Maryland drivers will get speeding tickets and other citations faster than ever thanks to an electronic traffic information exchange (E-TIX) program implemented by the state police. With the simple scan of a driver's license bar code, police officers populate electronic citation forms on a laptop in the squad car. The officer selects the violations, prints the ticket, gives it to the driver and they both go their ways.
The process significantly reduces the time it takes an officer to complete a ticket or warning. It also improves the safety of drivers and officers because they get off the shoulder or roadside more quickly. And less paper is used by police departments and the District Court of Maryland system.
E-TIX was developed in-house by Cpl. Chris Corea of the Maryland State Police. Development began in September 2006, and Corea said implementation took about 18 months. The program is available to all Maryland police departments for free, but the departments must provide the necessary equipment, which includes a bar-code scanner, thermal printer, laptop and Wi-Fi connection. As of March 2009, Corea said nearly 35 Maryland police departments were using the technology.
Corea said it cost $300,000 to $400,000 to outfit the state police's vehicles with the necessary hardware. Much of that was covered by grants from the Maryland State Highway Administration and the Maryland Transportation Authority.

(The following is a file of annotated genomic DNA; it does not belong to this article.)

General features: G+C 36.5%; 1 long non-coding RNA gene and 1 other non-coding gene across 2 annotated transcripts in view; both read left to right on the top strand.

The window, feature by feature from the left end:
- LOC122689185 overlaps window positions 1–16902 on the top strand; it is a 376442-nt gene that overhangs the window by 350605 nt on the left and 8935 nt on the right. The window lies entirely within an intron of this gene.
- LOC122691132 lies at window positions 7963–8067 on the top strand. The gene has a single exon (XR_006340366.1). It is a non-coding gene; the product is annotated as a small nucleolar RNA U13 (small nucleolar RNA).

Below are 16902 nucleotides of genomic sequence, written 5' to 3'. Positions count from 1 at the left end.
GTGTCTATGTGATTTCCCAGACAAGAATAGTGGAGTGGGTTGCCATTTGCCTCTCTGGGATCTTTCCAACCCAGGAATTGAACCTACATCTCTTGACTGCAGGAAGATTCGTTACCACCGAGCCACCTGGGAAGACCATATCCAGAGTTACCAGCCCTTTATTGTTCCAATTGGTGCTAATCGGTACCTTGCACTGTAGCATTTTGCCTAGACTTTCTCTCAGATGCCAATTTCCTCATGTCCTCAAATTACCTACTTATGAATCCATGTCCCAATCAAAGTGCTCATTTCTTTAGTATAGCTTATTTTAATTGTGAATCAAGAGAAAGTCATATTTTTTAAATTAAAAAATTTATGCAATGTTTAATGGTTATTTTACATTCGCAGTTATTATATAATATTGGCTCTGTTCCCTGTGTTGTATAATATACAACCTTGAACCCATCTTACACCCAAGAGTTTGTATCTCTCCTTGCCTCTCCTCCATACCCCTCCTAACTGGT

One of the main barriers to launching E-TIX was that state laws weren't conducive to a seamless electronic ticketing process. According to Corea, there were three obstacles:
Getting the law changed so more than one citation could be on a piece of paper was a huge feat, said Corea. "We were able to get the laws changed so that as long as we have a citation number -- a control number -- per charge, we could do more than one per piece of paper," he explained.
The state police also had to complete a certification process with the District Court before it was allowed to electronically send information to the court system. Corea said the state police sent about 300 different test cases, and the court checked the data by running it through its system to ensure it worked correctly. In March 2008, the District Court granted the state police certification to issue electronic citations.
A bar-code scanner retrieves information on a driver's license from the two-dimensional bar code -- what looks like a scrambled box -- and inputs it into the E-TIX system. The information populates the traffic-violations form so the police officer doesn't have to manually fill out a citation or warning. The officer then selects the proper violations on-screen.
Corea said the main driver for the project was officer safety. "It was not to generate more funding, and it wasn't to increase statistics or traffic stops or anything like that," he said. "Because I was an officer and I'm a state trooper, I had the perspective of an officer when I built it, so it was an officer-safety issue."
E-TIX speeds up the citation process and gets the officer and violator off the side of the road faster. Corea said completing tickets took eight to 10 minutes per citation using the old process. If the person had three violations, it could take 30 minutes. The new system has reduced
that time to four to five minutes no matter how many violations the citizen is being charged with.